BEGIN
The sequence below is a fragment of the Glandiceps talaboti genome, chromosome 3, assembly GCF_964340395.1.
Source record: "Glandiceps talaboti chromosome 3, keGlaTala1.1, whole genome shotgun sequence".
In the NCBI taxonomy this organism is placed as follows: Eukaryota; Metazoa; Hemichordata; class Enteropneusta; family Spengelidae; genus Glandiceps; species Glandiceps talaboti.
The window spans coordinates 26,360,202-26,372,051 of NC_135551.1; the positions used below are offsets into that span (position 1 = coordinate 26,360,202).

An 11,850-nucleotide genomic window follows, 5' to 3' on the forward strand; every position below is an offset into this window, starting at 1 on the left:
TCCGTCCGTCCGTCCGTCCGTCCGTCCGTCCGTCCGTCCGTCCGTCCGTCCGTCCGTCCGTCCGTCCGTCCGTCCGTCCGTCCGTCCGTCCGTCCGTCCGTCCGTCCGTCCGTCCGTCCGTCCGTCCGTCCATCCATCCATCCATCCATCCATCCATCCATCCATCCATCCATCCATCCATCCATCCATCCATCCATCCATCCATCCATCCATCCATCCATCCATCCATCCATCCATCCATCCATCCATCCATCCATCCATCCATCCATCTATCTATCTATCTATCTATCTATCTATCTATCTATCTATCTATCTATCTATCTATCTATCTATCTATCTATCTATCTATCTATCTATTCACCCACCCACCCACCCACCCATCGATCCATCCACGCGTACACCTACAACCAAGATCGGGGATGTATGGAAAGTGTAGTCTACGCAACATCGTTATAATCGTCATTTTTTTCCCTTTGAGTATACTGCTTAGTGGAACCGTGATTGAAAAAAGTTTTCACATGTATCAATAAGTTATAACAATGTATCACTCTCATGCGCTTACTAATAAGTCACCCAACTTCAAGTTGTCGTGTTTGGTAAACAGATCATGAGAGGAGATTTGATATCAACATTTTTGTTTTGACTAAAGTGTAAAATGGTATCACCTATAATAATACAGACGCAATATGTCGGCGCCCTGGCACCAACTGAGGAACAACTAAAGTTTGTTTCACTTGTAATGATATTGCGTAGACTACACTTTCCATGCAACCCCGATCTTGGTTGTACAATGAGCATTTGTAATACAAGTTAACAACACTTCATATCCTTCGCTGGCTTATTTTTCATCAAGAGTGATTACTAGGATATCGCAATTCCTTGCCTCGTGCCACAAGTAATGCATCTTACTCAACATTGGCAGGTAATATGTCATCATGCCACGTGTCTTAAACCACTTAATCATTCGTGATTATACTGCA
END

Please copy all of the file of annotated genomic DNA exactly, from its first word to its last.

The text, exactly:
The sequence below is a fragment of the Glandiceps talaboti genome, chromosome 3, assembly GCF_964340395.1.
Source record: "Glandiceps talaboti chromosome 3, keGlaTala1.1, whole genome shotgun sequence".
In the NCBI taxonomy this organism is placed as follows: Eukaryota; Metazoa; Hemichordata; class Enteropneusta; family Spengelidae; genus Glandiceps; species Glandiceps talaboti.
The window spans coordinates 26,360,202-26,372,051 of NC_135551.1; the positions used below are offsets into that span (position 1 = coordinate 26,360,202).

An 11,850-nucleotide genomic window follows, 5' to 3' on the forward strand; every position below is an offset into this window, starting at 1 on the left:
TCCGTCCGTCCGTCCGTCCGTCCGTCCGTCCGTCCGTCCGTCCGTCCGTCCGTCCGTCCGTCCGTCCGTCCGTCCGTCCGTCCGTCCGTCCGTCCGTCCGTCCGTCCGTCCGTCCGTCCGTCCGTCCGTCCATCCATCCATCCATCCATCCATCCATCCATCCATCCATCCATCCATCCATCCATCCATCCATCCATCCATCCATCCATCCATCCATCCATCCATCCATCCATCCATCCATCCATCCATCCATCCATCCATCCATCCATCTATCTATCTATCTATCTATCTATCTATCTATCTATCTATCTATCTATCTATCTATCTATCTATCTATCTATCTATCTATCTATCTATTCACCCACCCACCCACCCACCCATCGATCCATCCACGCGTACACCTACAACCAAGATCGGGGATGTATGGAAAGTGTAGTCTACGCAACATCGTTATAATCGTCATTTTTTTCCCTTTGAGTATACTGCTTAGTGGAACCGTGATTGAAAAAAGTTTTCACATGTATCAATAAGTTATAACAATGTATCACTCTCATGCGCTTACTAATAAGTCACCCAACTTCAAGTTGTCGTGTTTGGTAAACAGATCATGAGAGGAGATTTGATATCAACATTTTTGTTTTGACTAAAGTGTAAAATGGTATCACCTATAATAATACAGACGCAATATGTCGGCGCCCTGGCACCAACTGAGGAACAACTAAAGTTTGTTTCACTTGTAATGATATTGCGTAGACTACACTTTCCATGCAACCCCGATCTTGGTTGTACAATGAGCATTTGTAATACAAGTTAACAACACTTCATATCCTTCGCTGGCTTATTTTTCATCAAGAGTGATTACTAGGATATCGCAATTCCTTGCCTCGTGCCACAAGTAATGCATCTTACTCAACATTGGCAGGTAATATGTCATCATGCCACGTGTCTTAAACCACTTAATCATTCGTGATTATACTGCA